In Chad, on the night of March 14-15, poachers slaughtered 89 elephants, including over 30 pregnant mothers.

One of hundreds of elephants killed in a single incident in Northern Cameroon
(Photo: WWF/Bouba N’Djida Safari Lodge)

Eight Central African nations

announced on Saturday that they are sending a thousand soldiers and law-enforcement officials to start joint military operations to protect the region’s last remaining savanna elephants, threatened by the Sudanese poachers who are on a killing spree in the region.

The mobilization could be a sign that Central African countries are beginning to take elephant poaching, which has decimated populations across Africa, more seriously.

The World Wide Fund for Nature (WWF) reports that the group of heavily armored, horse-riding poachers are also believed to be responsible for killing some 30 elephants in the Central African Republic earlier in the year as well as 300 elephants in Cameroon’s Bouba N’Djida National Park in early 2012.

89 elephants massacred in Chad, March 2013. (Photo: SOS Elephants in Chad)

Savanna elephant populations in the Central African Republic – the country with historically the highest numbers of savanna elephants in the region – are believed to have plummeted from around 80,000 thirty years ago to a few hundred today.


Given the increasingly dire elephant poaching crisis, delegates at the 16th meeting of the Conference of the Parties to CITES, recently concluded in Bangkok, essentially sidestepped the issue, choosing to shy away from the controversial topic of elephants and ivory for fear of stressing relationships between countries.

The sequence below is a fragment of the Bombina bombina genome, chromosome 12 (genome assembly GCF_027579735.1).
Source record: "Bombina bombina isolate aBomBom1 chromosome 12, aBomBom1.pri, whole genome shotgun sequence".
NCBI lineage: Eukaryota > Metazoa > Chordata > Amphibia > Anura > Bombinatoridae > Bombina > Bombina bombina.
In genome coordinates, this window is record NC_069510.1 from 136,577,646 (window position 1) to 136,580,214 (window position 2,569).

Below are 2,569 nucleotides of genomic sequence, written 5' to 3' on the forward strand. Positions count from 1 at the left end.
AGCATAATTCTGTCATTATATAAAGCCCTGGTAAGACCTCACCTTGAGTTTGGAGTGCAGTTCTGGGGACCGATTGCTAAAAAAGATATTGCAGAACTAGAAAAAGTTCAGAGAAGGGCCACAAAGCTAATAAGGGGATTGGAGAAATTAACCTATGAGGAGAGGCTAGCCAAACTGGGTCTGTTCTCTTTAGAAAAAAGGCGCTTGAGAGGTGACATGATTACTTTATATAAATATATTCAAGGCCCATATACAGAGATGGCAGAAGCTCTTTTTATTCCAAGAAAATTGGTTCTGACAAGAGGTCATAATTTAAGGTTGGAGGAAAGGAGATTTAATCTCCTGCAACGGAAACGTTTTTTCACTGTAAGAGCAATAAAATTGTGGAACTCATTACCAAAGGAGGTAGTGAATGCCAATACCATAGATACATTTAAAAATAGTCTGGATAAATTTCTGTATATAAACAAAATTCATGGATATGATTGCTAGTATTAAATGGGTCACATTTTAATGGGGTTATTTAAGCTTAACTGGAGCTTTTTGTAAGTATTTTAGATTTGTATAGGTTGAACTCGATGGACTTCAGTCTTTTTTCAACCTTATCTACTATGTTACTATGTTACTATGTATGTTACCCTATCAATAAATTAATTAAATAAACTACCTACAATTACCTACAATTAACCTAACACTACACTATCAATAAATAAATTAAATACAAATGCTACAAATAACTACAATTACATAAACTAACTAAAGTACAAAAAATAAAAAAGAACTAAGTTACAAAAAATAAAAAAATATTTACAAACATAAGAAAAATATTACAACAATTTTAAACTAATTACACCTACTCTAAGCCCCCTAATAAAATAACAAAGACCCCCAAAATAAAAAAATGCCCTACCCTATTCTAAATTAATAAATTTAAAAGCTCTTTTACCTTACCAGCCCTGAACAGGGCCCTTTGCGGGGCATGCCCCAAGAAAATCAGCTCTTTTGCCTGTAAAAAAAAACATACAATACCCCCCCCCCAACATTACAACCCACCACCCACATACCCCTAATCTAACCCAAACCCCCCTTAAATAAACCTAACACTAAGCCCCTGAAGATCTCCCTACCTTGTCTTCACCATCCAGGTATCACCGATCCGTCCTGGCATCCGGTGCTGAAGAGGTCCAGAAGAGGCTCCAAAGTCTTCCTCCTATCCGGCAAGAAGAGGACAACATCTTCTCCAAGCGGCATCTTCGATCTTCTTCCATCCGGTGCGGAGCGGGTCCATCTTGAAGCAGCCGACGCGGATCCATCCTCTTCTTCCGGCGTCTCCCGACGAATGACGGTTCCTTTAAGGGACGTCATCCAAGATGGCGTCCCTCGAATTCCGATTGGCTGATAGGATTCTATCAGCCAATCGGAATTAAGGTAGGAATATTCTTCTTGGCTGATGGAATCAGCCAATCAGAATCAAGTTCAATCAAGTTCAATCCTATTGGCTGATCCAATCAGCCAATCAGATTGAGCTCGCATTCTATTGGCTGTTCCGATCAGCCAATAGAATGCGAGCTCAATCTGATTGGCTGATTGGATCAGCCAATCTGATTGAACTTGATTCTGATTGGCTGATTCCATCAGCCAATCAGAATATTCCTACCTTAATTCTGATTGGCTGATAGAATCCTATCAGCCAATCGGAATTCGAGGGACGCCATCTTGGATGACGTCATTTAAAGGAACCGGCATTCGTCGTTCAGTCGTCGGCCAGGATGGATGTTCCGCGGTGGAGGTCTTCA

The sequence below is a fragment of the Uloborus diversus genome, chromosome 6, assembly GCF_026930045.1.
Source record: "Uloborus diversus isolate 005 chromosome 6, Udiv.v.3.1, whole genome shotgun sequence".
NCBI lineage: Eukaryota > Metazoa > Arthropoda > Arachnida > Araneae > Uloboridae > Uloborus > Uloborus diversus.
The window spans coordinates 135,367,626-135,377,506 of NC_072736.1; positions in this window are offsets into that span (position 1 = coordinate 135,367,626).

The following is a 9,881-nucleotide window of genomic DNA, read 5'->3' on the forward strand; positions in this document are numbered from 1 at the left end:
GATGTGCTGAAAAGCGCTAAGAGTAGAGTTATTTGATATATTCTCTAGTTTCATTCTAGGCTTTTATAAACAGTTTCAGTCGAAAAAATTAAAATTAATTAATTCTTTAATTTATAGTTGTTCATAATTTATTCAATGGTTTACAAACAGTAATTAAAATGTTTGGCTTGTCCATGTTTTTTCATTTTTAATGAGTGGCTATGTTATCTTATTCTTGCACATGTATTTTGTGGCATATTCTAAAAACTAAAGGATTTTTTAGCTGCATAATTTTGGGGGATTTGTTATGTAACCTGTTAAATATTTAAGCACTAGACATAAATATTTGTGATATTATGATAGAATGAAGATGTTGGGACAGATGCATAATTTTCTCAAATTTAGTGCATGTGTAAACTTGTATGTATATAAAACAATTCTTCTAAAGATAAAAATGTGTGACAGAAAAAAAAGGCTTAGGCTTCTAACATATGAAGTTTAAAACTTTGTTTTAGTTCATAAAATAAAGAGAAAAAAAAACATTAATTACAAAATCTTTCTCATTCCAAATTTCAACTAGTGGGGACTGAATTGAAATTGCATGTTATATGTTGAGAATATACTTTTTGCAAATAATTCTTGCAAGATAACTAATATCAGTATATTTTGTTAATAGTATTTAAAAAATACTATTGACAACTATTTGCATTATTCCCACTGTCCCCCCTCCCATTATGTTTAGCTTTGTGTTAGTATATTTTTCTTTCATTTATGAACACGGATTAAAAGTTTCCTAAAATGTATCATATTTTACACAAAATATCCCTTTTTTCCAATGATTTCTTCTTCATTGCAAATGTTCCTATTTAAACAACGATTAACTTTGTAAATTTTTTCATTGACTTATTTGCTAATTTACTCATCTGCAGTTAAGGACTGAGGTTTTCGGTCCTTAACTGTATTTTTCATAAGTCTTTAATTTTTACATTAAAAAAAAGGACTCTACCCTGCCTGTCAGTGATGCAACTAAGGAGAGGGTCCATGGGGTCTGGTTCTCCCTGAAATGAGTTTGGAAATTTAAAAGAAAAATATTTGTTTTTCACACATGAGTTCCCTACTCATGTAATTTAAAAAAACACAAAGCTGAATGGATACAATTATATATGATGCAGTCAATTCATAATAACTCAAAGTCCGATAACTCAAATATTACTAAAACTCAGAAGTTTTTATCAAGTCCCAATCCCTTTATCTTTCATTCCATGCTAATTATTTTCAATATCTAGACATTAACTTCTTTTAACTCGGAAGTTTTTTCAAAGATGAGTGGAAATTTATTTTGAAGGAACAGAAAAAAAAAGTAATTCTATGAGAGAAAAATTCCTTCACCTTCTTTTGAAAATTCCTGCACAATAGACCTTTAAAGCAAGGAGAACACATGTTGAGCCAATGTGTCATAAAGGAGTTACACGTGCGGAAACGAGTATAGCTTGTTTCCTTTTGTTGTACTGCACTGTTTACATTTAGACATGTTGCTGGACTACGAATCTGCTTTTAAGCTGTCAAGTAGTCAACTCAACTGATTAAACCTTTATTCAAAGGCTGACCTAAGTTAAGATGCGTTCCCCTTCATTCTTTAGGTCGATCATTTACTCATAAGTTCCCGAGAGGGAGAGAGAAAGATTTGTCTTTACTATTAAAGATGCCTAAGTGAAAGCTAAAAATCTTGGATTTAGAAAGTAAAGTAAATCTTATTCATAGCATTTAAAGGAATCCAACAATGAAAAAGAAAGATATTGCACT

Despite gripping speeches delivered about “the elephant poaching crisis” and the “unsustainable” levels of elephant mortality, and the fact that it is globally accepted that China is the single largest ivory consuming nation in the world, with an extensive and well documented legal and illegal ivory trade, there were no calls for China — or Thailand, also complicit in the ivory trade — to shut down their flourishing legal domestic markets for ivory. Incredibly, the specific roles of the two countries in fomenting the crisis was not even addressed.

The situation has been enabled by CITES parties themselves when they decided in 2008 to allow certain African countries to sell ivory to China in a “one-off” sale. A move which proved disastrous as it sent a strong signal to organized crime and poachers in the field that elephant ivory is a commodity of financial value to be traded.

Acceptance of the ivory trade is endemic in China, Vietnam and Thailand which are filled to the neck with illegal animal parts, with the police just walking by.

China’s illicit ivory trade has steadily grown in the last twenty years as the country’s emerging middle class has grown an appetite for luxury goods and ancient animal-based medicines. There are more tigers in tiger farms in China then there are in the wild. When asked to stop the practice of tiger farming, China legalized it.

It is estimated that 25,000 elephants were killed for their tusks in 2011. Over the next 3 years before the next CITES meeting, it is estimated that another 100,000 elephants will be killed.

The slaughter in Africa is increasingly in the world’s spotlight. Hopefully justice will prevail, the poachers will be caught and the message sent that the wanton slaughter of wildlife will not be tolerated.

Source: World Wildlife Fund

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